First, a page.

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Scientific Articles   |    
Ultrasonographic Phases in Gap Healing Following Ponseti-Type Achilles Tenotomy
Karanjit Singh Mangat, MRCS1; Raj Kanwar, MRCS1; Karl Johnson, FRCR1; George Korah, MRCS1; Hari Prem, FRCS(Orth)1
1 Department of Paediatric Orthopaedics, Birmingham Children's Hospital, Steelhouse Lane, Birmingham B4 6NH, United Kingdom. E-mail address for K.S. Mangat: Karanjit_mangat@hotmail.com
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Disclosure: The authors did not receive any outside funding or grants in support of their research for or preparation of this work. Neither they nor a member of their immediate families received payments or other benefits or a commitment or agreement to provide such benefits from a commercial entity.

Investigation performed at the Department of Paediatric Orthopaedics, Birmingham Children's Hospital, Birmingham, United Kingdom

Copyright ©2010 American Society for Journal of Bone and Joint Surgery, Inc.
J Bone Joint Surg Am, 2010 Jun 01;92(6):1462-1467. doi: 10.2106/JBJS.I.00188
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Abstract

Background: 

The Ponseti technique is well established in the management of clubfoot deformity, and an Achilles tenotomy is frequently performed to facilitate dorsiflexion of the foot. This report describes the ultrasonographic phases of healing of the tendon gap created by the Achilles tenotomy and how the healing varies, if at all, with patient age.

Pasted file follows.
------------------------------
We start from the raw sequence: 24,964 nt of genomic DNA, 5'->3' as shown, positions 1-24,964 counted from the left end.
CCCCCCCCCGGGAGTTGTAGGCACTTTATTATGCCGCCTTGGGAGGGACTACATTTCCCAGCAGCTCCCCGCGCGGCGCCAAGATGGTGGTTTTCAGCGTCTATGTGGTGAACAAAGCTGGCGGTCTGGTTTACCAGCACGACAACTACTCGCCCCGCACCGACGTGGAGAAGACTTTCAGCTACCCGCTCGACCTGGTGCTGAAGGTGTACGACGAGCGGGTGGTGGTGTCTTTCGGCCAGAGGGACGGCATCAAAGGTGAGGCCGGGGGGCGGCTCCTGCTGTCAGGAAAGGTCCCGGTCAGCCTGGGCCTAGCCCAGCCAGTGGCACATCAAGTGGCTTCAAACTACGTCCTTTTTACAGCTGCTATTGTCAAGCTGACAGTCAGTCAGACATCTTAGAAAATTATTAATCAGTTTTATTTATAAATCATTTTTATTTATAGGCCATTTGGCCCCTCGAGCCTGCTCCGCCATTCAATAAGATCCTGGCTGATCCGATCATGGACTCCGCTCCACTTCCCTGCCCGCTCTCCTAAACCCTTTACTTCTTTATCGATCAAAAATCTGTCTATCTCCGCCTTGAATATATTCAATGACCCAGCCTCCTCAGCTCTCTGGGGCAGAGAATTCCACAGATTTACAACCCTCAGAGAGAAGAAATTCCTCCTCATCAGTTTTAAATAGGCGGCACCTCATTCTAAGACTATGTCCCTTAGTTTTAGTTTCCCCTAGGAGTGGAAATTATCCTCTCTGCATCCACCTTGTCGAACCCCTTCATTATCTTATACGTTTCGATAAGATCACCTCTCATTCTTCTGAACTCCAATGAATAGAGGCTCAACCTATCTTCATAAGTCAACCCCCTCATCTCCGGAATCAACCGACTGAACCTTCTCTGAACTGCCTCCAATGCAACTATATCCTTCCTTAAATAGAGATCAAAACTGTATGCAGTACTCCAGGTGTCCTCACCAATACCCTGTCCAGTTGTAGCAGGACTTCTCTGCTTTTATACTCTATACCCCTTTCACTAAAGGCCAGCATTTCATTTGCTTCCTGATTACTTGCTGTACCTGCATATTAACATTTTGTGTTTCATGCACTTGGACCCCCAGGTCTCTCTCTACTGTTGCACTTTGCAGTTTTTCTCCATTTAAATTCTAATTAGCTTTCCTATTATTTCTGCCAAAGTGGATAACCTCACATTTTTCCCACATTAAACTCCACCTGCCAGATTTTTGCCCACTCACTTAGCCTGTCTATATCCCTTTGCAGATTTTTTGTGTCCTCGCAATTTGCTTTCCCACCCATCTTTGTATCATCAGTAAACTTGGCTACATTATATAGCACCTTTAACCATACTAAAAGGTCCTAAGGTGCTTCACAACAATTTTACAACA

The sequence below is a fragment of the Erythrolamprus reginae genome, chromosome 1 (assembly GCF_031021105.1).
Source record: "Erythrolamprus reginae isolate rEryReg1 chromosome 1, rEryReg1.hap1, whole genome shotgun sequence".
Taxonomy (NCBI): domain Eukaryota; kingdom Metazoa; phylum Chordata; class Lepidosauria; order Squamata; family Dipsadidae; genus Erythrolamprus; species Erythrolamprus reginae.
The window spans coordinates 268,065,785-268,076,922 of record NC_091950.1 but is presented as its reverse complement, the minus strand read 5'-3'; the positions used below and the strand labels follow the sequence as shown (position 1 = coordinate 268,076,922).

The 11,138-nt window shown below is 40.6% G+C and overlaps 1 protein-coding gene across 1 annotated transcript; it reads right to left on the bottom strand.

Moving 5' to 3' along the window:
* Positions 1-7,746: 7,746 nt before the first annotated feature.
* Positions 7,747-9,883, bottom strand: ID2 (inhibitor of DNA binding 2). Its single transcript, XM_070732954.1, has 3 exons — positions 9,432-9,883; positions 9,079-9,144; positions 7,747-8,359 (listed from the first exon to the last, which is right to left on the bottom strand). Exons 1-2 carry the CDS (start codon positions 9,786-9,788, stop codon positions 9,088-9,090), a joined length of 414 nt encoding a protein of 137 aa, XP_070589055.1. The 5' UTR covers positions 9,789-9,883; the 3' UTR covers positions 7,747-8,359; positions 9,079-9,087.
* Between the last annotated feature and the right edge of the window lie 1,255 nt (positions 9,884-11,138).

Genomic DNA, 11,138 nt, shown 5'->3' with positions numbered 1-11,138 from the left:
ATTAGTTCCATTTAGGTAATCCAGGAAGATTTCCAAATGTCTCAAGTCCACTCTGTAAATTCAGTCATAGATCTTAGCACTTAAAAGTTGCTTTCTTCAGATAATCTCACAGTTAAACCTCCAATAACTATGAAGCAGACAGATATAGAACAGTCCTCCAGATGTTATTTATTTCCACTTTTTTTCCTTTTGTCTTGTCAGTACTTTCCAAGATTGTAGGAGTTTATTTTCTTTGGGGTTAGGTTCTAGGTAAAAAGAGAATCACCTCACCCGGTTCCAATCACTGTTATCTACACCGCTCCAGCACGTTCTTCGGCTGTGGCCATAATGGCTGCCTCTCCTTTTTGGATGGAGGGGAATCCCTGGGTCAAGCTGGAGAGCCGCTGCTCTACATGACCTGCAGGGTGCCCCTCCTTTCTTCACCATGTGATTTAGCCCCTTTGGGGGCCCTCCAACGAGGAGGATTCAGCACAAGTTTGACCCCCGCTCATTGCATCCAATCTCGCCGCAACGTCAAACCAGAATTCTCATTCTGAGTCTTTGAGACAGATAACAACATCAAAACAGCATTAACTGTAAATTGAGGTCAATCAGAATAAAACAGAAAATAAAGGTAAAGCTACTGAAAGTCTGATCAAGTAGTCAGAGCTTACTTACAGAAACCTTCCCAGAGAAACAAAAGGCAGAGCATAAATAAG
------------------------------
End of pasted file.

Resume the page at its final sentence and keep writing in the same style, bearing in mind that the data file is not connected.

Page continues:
Methods: 

A prospective ultrasonographic study of gap healing following a Ponseti-type tenotomy in twenty-seven tendons in twenty patients with idiopathic congenital clubfoot was performed. Serial ultrasound examinations (both static and dynamic) were performed at three, six, and twelve weeks after the tenotomy. The casts were removed routinely three weeks after the tenotomy. The end point of healing was defined as the observation of tendon homogeneity across the gap zone on ultrasound, with the divided tendon ends being indistinct.

Results: 

Three phases of healing were apparent on ultrasound assessment at three, six, and twelve weeks after the tenotomy. These sequential phases are similar to those previously described in the healing of tendons with no gap. The transition to normal structure was frequently demonstrated by ultrasonography only at twelve weeks (in thirteen of twenty-one tendons).

Conclusions: 

Although there is evidence of continuity of the Achilles tendon by three weeks after tenotomy, healing is not complete until at least twelve weeks. The time needed for the tendon to completely heal should be taken into consideration before a revision Achilles tenotomy is planned.

Level of Evidence: 

Therapeutic Level IV. See Instructions to Authors for a complete description of levels of evidence.

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    References